Keeping the Faith: How the Fourteenth Amendment Should Protect Against Faithless Electors
Every four years, citizens across the United States vote for a presidential candidate. However, those citizens are actually voting for electors who then vote for the president in the Electoral College on the citizens’ behalf. Electors become faithless when they do not vote for the candidate that they were pledged to vote for. In Chiafalo v. Washington, the Supreme Court upheld the validity of states enacting strict faithless elector laws that require electors to vote for the candidates they were pledged to vote for and impose penalties on electors who fail to do so. Yet many states have failed to enact such laws altogether or have enacted laws that are not strict enough to truly prevent faithless electors. This paper will argue that the states’ failure to enact sufficiently strict faithless elector laws is unconstitutional under the Fourteenth Amendment Equal Protection Clause because electors can subvert the will of the voters in their state, thus, those citizens’ votes count less than other citizens’ votes. It is also blatantly unfair, as there is inherent inequality in the idea that faithless electors can control the outcome of elections, against the will of most Americans. And faithless electors could have disastrous consequences for our democracy by causing voters to lack confidence in the power of their votes.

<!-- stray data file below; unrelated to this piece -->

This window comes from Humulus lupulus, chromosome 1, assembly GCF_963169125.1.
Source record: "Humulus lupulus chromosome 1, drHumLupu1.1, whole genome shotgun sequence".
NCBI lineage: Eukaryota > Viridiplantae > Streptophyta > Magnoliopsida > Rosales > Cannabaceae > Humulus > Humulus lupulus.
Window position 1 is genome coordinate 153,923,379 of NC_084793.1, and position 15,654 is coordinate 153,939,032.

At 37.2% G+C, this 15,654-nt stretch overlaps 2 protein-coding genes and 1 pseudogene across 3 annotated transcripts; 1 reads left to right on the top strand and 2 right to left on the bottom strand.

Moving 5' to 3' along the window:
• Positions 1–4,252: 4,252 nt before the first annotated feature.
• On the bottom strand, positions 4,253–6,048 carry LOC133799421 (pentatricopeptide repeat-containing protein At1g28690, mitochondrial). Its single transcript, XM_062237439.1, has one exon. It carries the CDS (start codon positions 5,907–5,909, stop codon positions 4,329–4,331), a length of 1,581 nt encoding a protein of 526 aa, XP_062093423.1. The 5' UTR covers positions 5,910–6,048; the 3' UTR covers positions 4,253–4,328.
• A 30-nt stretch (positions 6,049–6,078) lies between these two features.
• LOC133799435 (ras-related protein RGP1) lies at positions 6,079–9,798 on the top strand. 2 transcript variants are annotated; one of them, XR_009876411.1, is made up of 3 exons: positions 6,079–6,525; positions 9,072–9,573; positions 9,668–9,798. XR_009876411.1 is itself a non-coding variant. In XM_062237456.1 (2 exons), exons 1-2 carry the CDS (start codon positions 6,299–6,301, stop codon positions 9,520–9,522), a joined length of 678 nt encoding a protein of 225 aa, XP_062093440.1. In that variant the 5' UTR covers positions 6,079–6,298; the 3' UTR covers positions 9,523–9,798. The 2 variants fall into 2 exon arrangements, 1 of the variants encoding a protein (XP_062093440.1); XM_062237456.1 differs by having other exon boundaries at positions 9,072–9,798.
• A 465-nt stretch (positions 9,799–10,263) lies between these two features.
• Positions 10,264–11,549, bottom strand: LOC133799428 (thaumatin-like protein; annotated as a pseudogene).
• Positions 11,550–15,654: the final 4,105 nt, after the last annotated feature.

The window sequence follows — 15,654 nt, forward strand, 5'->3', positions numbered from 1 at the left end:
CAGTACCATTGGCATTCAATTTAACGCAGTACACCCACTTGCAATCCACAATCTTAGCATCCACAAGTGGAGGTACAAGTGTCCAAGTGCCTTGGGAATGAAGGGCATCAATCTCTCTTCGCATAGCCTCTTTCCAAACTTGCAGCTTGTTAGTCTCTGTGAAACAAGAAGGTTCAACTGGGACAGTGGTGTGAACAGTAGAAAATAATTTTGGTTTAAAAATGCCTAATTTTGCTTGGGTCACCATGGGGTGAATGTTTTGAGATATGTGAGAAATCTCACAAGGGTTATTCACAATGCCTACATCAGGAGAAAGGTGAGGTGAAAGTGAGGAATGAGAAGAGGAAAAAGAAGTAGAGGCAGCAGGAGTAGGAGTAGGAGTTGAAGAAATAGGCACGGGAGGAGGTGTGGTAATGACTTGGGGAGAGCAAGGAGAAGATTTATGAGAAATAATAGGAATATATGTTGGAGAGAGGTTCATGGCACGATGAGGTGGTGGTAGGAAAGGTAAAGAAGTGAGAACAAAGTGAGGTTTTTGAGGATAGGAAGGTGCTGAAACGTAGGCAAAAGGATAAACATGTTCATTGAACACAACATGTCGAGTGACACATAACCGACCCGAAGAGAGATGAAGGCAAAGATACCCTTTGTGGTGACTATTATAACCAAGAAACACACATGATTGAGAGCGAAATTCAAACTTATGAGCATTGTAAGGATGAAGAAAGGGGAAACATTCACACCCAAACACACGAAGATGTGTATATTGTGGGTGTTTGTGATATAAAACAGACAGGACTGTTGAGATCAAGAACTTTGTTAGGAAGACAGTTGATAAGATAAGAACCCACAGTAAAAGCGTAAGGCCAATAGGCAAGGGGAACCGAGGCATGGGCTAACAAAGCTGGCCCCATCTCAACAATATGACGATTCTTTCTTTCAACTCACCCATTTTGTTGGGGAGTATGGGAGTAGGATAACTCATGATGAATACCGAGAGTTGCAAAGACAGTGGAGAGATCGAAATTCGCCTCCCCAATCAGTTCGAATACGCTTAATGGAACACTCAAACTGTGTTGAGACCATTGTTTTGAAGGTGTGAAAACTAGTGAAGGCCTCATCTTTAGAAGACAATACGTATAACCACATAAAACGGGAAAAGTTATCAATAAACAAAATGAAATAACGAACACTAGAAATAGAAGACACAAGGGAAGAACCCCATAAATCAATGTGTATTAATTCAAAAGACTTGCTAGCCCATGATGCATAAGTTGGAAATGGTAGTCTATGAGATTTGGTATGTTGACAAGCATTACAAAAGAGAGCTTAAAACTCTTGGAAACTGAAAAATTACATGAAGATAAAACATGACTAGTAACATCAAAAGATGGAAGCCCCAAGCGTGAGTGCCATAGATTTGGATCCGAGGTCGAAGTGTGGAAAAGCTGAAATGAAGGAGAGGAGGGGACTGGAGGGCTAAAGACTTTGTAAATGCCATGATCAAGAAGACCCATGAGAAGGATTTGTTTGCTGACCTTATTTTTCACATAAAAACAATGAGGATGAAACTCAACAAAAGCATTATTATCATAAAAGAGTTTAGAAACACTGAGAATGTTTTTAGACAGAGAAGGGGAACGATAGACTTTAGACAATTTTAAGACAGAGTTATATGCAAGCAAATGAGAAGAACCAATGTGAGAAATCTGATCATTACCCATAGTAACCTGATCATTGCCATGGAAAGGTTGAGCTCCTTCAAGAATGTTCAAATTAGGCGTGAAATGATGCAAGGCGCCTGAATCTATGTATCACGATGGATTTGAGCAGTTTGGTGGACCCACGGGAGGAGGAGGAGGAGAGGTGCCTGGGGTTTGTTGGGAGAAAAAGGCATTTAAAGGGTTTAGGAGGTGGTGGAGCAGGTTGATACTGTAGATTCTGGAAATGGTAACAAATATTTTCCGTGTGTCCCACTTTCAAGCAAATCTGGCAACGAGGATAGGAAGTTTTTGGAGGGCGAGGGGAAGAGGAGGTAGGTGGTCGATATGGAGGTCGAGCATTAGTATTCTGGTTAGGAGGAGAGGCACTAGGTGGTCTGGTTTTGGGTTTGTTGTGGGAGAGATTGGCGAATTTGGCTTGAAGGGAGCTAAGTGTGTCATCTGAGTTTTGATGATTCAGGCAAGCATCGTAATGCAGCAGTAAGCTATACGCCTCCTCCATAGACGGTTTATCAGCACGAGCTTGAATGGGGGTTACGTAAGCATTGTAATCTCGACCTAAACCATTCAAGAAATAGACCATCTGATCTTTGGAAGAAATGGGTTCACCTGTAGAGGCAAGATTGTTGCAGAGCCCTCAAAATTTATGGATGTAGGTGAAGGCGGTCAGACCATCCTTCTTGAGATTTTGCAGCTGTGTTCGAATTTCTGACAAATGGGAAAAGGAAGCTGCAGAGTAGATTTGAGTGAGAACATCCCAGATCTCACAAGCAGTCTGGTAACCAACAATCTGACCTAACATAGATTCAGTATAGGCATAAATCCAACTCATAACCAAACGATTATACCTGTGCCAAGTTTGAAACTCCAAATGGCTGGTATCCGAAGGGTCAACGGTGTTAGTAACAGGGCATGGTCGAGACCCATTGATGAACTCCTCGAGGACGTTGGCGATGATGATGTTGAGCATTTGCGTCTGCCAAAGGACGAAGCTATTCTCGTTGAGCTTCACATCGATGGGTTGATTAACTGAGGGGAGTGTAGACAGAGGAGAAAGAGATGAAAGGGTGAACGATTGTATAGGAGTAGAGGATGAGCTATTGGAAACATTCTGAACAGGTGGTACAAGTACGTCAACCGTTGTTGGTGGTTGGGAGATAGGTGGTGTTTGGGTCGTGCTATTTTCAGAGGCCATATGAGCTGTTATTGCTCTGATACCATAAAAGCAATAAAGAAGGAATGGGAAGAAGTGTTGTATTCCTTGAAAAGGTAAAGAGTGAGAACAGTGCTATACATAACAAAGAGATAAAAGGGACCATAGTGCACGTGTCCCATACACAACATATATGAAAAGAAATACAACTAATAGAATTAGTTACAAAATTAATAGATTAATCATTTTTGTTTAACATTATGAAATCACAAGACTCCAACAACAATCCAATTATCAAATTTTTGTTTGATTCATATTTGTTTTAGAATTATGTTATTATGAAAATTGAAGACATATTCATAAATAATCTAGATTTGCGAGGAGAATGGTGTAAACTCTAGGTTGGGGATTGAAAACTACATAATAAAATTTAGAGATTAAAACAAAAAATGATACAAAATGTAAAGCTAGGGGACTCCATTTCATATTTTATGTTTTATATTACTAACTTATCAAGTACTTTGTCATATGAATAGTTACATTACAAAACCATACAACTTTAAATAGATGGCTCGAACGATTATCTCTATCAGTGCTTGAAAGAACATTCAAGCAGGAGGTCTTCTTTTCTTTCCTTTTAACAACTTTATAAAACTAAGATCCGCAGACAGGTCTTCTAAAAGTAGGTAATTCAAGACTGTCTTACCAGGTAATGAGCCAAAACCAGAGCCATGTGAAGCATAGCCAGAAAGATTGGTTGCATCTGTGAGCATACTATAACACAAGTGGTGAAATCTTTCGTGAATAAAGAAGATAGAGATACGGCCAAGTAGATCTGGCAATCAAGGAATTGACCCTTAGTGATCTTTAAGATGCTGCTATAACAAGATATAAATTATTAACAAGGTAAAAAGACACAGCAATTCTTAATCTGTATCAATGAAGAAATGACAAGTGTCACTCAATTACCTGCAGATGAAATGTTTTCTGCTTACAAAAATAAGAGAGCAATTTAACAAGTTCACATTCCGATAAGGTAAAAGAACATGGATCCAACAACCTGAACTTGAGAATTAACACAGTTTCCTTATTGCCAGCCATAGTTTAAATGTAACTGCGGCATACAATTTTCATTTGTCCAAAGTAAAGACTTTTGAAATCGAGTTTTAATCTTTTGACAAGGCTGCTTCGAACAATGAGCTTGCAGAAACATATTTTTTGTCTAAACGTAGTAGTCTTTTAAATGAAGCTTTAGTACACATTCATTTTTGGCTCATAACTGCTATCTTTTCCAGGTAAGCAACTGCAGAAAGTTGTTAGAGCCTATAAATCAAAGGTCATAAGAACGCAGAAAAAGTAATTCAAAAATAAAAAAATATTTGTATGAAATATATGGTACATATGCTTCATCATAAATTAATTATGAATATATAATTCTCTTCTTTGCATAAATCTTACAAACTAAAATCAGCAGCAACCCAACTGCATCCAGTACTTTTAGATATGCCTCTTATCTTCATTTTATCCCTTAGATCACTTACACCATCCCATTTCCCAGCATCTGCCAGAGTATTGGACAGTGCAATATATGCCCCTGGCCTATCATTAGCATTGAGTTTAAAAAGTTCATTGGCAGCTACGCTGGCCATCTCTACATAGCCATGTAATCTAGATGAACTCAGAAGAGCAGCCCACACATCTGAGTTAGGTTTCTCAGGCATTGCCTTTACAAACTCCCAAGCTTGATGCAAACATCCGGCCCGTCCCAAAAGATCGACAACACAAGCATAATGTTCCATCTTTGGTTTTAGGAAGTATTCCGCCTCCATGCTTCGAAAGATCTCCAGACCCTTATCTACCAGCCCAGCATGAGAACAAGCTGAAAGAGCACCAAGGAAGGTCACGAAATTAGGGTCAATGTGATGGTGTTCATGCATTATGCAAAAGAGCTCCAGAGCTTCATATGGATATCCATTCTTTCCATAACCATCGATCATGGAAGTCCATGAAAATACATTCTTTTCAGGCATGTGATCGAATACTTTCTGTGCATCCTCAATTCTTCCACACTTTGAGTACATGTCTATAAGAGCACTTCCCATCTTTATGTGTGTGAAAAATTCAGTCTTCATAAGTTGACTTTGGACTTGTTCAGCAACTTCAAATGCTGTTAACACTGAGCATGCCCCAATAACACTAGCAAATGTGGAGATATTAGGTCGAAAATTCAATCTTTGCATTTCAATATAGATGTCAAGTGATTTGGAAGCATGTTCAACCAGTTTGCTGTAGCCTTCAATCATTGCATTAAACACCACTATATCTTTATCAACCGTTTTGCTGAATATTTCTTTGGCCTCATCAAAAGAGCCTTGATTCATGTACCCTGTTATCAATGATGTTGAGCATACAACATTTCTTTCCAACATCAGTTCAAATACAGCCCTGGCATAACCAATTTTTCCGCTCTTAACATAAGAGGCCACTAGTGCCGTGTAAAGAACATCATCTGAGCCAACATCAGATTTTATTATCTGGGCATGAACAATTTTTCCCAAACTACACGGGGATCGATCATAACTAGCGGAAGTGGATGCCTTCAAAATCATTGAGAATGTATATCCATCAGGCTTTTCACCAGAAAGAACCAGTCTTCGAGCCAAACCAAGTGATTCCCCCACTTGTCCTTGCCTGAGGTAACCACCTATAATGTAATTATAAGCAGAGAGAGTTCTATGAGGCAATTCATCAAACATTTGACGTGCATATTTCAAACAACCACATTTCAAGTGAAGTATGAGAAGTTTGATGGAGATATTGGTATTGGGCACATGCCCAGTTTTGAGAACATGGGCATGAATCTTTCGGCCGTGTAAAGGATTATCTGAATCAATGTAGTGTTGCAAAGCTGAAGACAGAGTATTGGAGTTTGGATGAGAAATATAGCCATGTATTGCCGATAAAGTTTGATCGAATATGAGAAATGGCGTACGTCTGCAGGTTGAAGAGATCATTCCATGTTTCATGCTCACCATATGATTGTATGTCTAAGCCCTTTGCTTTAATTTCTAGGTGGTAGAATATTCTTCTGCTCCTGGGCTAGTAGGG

Cranmer, Jennifer A.
"Keeping the Faith: How the Fourteenth Amendment Should Protect Against Faithless Electors,"
Akron Law Review: Vol. 56:
1, Article 3.
Available at: https://ideaexchange.uakron.edu/akronlawreview/vol56/iss1/3